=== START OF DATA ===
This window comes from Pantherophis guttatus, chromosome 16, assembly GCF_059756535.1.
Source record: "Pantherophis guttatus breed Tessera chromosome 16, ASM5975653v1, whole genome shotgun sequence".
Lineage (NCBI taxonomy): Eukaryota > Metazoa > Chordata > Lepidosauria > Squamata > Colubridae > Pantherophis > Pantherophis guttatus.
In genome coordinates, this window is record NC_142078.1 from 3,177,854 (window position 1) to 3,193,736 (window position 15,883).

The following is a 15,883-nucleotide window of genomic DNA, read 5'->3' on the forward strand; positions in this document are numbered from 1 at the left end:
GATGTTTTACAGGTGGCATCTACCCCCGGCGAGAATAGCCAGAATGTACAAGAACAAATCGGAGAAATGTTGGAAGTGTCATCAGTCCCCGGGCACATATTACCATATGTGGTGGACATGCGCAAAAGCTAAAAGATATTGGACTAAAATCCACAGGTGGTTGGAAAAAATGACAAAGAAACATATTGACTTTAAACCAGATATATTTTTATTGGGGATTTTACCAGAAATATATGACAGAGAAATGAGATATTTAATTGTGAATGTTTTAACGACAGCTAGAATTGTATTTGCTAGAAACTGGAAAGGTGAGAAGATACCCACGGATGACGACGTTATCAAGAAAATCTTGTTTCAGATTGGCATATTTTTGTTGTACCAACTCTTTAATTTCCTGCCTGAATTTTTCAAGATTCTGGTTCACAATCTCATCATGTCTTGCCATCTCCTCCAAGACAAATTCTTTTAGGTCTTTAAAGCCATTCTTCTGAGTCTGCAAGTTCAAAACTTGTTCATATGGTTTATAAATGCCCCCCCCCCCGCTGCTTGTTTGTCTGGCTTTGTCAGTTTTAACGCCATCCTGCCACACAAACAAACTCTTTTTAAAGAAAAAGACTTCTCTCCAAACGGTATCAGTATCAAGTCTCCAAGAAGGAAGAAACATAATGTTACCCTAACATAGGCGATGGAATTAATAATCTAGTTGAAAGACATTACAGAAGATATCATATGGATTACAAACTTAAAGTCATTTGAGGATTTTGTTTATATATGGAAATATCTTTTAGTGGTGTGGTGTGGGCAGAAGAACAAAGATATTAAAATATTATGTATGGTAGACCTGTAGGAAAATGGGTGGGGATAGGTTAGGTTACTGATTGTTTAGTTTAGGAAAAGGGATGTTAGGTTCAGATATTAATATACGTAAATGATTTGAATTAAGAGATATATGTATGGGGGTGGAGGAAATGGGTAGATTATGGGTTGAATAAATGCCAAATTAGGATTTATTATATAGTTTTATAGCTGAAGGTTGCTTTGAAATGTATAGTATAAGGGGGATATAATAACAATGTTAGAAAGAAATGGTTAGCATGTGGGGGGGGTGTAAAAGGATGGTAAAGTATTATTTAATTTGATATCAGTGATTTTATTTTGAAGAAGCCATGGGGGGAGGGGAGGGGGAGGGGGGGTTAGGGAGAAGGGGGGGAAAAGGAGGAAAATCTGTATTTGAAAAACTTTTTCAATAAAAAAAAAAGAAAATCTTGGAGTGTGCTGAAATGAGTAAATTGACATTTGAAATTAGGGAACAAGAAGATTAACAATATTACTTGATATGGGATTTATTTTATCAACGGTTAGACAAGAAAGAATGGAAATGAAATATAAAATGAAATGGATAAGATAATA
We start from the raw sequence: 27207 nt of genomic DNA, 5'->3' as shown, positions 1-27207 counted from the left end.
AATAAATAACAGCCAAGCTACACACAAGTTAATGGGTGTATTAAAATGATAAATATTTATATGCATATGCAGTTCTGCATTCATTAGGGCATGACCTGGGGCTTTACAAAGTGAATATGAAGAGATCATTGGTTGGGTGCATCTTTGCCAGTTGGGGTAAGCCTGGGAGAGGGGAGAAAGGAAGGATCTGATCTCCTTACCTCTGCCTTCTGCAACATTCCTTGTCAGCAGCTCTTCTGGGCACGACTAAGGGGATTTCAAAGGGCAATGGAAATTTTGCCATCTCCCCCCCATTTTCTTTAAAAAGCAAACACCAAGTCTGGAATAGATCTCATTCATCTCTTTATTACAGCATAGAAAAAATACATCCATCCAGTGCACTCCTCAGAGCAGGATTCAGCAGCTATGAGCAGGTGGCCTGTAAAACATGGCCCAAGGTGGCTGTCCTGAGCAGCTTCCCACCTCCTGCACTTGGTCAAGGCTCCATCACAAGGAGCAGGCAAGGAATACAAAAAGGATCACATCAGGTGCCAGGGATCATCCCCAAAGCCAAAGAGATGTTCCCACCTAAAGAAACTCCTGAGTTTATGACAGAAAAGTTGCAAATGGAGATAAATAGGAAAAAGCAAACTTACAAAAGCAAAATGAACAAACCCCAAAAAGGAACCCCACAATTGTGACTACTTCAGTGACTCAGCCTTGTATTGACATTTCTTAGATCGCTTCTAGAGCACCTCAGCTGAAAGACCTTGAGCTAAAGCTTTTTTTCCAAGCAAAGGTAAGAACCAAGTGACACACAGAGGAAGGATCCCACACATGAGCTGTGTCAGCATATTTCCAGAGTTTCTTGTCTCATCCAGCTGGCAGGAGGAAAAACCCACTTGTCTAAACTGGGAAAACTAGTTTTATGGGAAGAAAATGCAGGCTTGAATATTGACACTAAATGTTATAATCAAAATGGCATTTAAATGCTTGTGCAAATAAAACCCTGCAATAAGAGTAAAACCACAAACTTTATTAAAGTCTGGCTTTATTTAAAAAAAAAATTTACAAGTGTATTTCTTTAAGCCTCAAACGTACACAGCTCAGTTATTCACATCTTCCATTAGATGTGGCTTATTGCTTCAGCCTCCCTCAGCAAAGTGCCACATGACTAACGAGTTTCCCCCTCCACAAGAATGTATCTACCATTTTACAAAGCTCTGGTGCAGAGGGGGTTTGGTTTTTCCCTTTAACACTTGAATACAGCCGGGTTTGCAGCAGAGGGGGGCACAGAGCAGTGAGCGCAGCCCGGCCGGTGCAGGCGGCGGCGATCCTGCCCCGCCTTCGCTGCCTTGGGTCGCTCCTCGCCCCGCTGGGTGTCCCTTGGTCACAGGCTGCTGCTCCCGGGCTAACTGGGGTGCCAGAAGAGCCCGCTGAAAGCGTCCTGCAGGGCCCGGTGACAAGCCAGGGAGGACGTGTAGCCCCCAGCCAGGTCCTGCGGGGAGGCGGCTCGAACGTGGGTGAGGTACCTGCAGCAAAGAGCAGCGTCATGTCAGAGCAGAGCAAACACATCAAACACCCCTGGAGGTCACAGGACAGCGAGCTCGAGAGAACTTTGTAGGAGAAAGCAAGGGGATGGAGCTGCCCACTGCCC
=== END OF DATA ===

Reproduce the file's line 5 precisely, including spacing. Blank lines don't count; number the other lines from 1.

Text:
The following is a 15,883-nucleotide window of genomic DNA, read 5'->3' on the forward strand; positions in this document are numbered from 1 at the left end: